On his blindness by John Milton
When I consider that my sight is bent, ere half my days in this dark world and wide, and that one talent which is death to hide lodg’d with me nearly useless…
I’ve been in specs since 14, but have been myopic from birth. Myopia being a strange condition in my environment (my gramma on the paternal side could thread a needle at 90), it was ignored until I couldn’t copy the questions on the chalkboard in school, and my grades blurred into the distance as my every experience.
I still remember my first glasses and the glee in me as I could see leaves. It was magic no other soul would comprehend: there they fluttered and waved at me, green and beautiful, each with its own character. Gone were the green blobs that stood at the end of branches. This poem from John Milton represents my greatest fear, and for having lived most of my life without seeing more than 2m on, and for having imagined doomsday as days without my eyes, the words ring deep within me. My consolation lies in the line where he states that it’s ok, one will find a way to serve God even in these conditions.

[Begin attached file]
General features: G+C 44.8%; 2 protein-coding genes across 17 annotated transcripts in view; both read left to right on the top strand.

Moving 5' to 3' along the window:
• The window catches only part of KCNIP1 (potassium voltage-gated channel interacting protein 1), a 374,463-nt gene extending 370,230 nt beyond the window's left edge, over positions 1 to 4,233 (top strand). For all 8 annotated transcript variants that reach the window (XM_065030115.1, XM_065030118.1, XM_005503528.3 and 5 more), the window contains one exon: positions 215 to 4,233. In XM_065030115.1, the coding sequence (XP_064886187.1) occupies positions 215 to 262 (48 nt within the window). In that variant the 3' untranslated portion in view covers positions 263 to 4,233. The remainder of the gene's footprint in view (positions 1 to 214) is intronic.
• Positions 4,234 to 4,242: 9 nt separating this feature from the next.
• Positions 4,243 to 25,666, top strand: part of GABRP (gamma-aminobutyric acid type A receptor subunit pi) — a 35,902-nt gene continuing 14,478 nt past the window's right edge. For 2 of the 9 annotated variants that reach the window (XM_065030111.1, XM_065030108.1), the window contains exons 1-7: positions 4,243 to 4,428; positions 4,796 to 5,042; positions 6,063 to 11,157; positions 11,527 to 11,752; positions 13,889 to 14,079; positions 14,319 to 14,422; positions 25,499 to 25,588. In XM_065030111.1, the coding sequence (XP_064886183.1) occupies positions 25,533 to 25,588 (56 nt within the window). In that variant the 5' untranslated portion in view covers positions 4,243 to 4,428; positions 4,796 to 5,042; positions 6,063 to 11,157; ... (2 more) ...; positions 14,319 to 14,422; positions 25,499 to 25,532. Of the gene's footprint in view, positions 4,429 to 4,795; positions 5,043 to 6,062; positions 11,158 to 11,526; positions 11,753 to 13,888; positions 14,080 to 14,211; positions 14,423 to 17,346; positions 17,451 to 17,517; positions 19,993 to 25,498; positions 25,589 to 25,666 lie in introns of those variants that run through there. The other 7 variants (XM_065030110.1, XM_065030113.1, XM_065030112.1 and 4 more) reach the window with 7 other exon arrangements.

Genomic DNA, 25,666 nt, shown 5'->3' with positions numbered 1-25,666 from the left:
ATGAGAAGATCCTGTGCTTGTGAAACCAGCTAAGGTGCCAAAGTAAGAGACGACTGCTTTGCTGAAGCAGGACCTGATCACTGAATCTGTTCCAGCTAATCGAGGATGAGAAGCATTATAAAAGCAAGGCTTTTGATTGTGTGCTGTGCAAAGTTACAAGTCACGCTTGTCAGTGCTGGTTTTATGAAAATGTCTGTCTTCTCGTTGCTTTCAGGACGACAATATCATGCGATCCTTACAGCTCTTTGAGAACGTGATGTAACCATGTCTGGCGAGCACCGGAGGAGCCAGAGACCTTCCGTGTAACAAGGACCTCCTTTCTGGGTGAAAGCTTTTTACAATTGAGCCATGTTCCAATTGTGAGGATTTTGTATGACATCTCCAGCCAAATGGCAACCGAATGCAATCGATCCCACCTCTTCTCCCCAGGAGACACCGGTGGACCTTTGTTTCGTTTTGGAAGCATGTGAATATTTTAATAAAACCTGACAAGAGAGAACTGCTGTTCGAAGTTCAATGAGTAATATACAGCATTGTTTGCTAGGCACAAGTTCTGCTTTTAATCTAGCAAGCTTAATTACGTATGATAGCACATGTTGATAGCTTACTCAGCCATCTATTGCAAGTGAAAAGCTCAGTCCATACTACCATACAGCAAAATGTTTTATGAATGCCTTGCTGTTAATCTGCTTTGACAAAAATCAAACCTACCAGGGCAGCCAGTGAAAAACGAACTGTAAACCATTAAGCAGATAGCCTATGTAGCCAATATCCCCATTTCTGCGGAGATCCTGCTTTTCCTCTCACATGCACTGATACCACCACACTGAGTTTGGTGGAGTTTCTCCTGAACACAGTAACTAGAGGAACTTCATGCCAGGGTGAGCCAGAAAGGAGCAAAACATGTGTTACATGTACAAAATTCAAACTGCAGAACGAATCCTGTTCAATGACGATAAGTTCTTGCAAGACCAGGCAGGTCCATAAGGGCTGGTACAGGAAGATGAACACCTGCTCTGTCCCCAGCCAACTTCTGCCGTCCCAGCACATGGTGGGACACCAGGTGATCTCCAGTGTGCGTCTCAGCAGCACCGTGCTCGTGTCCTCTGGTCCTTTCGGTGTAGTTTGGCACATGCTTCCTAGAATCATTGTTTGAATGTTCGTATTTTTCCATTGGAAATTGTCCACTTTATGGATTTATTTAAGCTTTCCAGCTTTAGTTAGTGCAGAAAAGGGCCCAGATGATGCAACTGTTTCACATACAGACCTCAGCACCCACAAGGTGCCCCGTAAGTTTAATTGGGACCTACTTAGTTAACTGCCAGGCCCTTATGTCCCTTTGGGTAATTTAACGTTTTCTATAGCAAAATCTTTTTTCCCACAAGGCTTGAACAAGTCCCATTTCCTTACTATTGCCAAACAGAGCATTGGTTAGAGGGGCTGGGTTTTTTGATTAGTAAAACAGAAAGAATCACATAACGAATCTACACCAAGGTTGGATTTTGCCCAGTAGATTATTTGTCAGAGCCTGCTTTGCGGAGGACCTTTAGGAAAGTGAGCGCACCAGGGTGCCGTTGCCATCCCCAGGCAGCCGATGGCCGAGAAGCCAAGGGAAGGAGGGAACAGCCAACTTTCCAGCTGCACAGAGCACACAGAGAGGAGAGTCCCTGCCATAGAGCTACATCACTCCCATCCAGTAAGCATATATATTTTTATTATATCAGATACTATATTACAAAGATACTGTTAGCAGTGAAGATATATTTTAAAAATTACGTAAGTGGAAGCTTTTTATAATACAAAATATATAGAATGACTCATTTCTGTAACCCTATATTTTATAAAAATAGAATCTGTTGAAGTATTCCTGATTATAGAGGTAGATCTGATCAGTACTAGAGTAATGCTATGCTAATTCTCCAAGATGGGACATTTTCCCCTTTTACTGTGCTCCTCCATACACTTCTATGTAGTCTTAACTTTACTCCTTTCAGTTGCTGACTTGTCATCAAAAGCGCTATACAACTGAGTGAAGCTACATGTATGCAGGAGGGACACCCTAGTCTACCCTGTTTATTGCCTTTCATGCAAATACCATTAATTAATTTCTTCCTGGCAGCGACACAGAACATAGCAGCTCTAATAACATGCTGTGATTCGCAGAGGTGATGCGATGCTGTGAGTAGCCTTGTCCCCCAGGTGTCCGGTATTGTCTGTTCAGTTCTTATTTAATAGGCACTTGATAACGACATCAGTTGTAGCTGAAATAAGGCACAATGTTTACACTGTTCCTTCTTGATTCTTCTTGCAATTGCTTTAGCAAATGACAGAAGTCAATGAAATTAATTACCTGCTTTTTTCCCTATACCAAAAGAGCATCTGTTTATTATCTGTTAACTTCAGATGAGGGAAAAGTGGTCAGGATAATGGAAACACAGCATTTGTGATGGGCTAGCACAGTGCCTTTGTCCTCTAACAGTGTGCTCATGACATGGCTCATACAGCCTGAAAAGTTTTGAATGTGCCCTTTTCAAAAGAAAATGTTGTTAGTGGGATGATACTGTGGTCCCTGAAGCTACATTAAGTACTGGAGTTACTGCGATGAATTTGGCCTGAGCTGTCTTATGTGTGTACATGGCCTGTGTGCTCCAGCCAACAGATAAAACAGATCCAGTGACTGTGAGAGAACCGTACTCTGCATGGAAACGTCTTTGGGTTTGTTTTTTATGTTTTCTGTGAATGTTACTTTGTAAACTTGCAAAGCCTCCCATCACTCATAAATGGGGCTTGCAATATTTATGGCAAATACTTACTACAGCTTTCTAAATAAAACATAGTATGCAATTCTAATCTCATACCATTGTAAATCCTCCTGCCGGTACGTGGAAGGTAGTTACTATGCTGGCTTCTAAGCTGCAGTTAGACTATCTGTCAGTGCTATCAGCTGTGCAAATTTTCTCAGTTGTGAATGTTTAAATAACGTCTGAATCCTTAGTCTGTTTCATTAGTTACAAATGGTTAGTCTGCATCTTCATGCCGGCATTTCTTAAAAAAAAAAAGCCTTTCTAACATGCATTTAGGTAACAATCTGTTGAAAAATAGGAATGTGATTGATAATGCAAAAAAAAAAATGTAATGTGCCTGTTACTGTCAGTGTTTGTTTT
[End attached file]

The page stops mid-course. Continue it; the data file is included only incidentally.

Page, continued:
When I consider how my light is spent
Ere half my days in this dark world and wide,
And that one talent which is death to hide
Lodg’d with me useless, though my soul more bent
To serve therewith my Maker, and present
My true account, lest he returning chide;
“Doth God exact day-labour, light denied?”
I fondly ask. But Patience to prevent
That murmur, soon replies: “God doth not need
Either man’s work or his own gifts; who best
Bear his mild yoke, they serve him best. His state
Is kingly. Thousands at his bidding speed
And post o’er land and ocean without rest:
They also serve who only stand and wait.”
Yes, I can also serve even without this marvelous talent we take for granted!